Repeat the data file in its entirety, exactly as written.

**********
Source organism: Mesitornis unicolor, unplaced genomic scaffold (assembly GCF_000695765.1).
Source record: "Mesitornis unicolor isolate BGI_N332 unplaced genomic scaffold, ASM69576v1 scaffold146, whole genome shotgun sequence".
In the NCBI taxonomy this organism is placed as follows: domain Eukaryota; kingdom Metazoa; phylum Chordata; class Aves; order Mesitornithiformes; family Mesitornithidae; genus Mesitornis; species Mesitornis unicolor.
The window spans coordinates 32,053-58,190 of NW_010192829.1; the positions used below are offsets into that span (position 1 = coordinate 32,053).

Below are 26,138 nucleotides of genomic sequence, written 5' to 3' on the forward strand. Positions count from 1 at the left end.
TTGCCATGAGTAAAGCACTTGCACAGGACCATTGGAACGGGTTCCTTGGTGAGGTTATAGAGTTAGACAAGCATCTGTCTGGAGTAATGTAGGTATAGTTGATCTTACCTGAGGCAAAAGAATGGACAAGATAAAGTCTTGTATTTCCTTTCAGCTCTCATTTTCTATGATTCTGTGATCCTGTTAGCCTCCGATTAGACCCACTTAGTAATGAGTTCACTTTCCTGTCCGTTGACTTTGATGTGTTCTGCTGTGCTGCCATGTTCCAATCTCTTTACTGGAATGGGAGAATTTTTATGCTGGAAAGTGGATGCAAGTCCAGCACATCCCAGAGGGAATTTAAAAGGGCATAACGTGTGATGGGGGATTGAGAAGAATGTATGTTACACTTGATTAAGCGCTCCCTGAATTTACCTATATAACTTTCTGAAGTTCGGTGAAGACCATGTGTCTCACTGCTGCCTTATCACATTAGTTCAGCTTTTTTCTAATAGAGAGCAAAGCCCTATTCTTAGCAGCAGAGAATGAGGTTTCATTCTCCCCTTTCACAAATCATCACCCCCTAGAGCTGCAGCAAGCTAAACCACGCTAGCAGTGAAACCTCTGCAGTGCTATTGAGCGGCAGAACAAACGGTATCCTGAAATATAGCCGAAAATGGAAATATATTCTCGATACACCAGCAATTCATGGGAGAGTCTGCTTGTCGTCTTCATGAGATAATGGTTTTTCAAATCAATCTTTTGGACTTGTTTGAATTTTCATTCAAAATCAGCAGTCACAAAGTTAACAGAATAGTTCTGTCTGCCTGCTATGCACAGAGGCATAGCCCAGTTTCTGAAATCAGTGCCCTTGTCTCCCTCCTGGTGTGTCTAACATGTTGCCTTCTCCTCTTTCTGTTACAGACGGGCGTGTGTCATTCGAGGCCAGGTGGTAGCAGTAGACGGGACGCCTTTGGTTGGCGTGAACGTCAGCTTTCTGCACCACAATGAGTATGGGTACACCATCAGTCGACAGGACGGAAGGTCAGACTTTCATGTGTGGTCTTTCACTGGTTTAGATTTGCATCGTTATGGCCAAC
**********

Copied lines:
Source organism: Mesitornis unicolor, unplaced genomic scaffold (assembly GCF_000695765.1).
Source record: "Mesitornis unicolor isolate BGI_N332 unplaced genomic scaffold, ASM69576v1 scaffold146, whole genome shotgun sequence".
In the NCBI taxonomy this organism is placed as follows: domain Eukaryota; kingdom Metazoa; phylum Chordata; class Aves; order Mesitornithiformes; family Mesitornithidae; genus Mesitornis; species Mesitornis unicolor.
The window spans coordinates 32,053-58,190 of NW_010192829.1; the positions used below are offsets into that span (position 1 = coordinate 32,053).

Below are 26,138 nucleotides of genomic sequence, written 5' to 3' on the forward strand. Positions count from 1 at the left end.
TTGCCATGAGTAAAGCACTTGCACAGGACCATTGGAACGGGTTCCTTGGTGAGGTTATAGAGTTAGACAAGCATCTGTCTGGAGTAATGTAGGTATAGTTGATCTTACCTGAGGCAAAAGAATGGACAAGATAAAGTCTTGTATTTCCTTTCAGCTCTCATTTTCTATGATTCTGTGATCCTGTTAGCCTCCGATTAGACCCACTTAGTAATGAGTTCACTTTCCTGTCCGTTGACTTTGATGTGTTCTGCTGTGCTGCCATGTTCCAATCTCTTTACTGGAATGGGAGAATTTTTATGCTGGAAAGTGGATGCAAGTCCAGCACATCCCAGAGGGAATTTAAAAGGGCATAACGTGTGATGGGGGATTGAGAAGAATGTATGTTACACTTGATTAAGCGCTCCCTGAATTTACCTATATAACTTTCTGAAGTTCGGTGAAGACCATGTGTCTCACTGCTGCCTTATCACATTAGTTCAGCTTTTTTCTAATAGAGAGCAAAGCCCTATTCTTAGCAGCAGAGAATGAGGTTTCATTCTCCCCTTTCACAAATCATCACCCCCTAGAGCTGCAGCAAGCTAAACCACGCTAGCAGTGAAACCTCTGCAGTGCTATTGAGCGGCAGAACAAACGGTATCCTGAAATATAGCCGAAAATGGAAATATATTCTCGATACACCAGCAATTCATGGGAGAGTCTGCTTGTCGTCTTCATGAGATAATGGTTTTTCAAATCAATCTTTTGGACTTGTTTGAATTTTCATTCAAAATCAGCAGTCACAAAGTTAACAGAATAGTTCTGTCTGCCTGCTATGCACAGAGGCATAGCCCAGTTTCTGAAATCAGTGCCCTTGTCTCCCTCCTGGTGTGTCTAACATGTTGCCTTCTCCTCTTTCTGTTACAGACGGGCGTGTGTCATTCGAGGCCAGGTGGTAGCAGTAGACGGGACGCCTTTGGTTGGCGTGAACGTCAGCTTTCTGCACCACAATGAGTATGGGTACACCATCAGTCGACAGGACGGAAGGTCAGACTTTCATGTGTGGTCTTTCACTGGTTTAGATTTGCATCGTTATGGCCAAC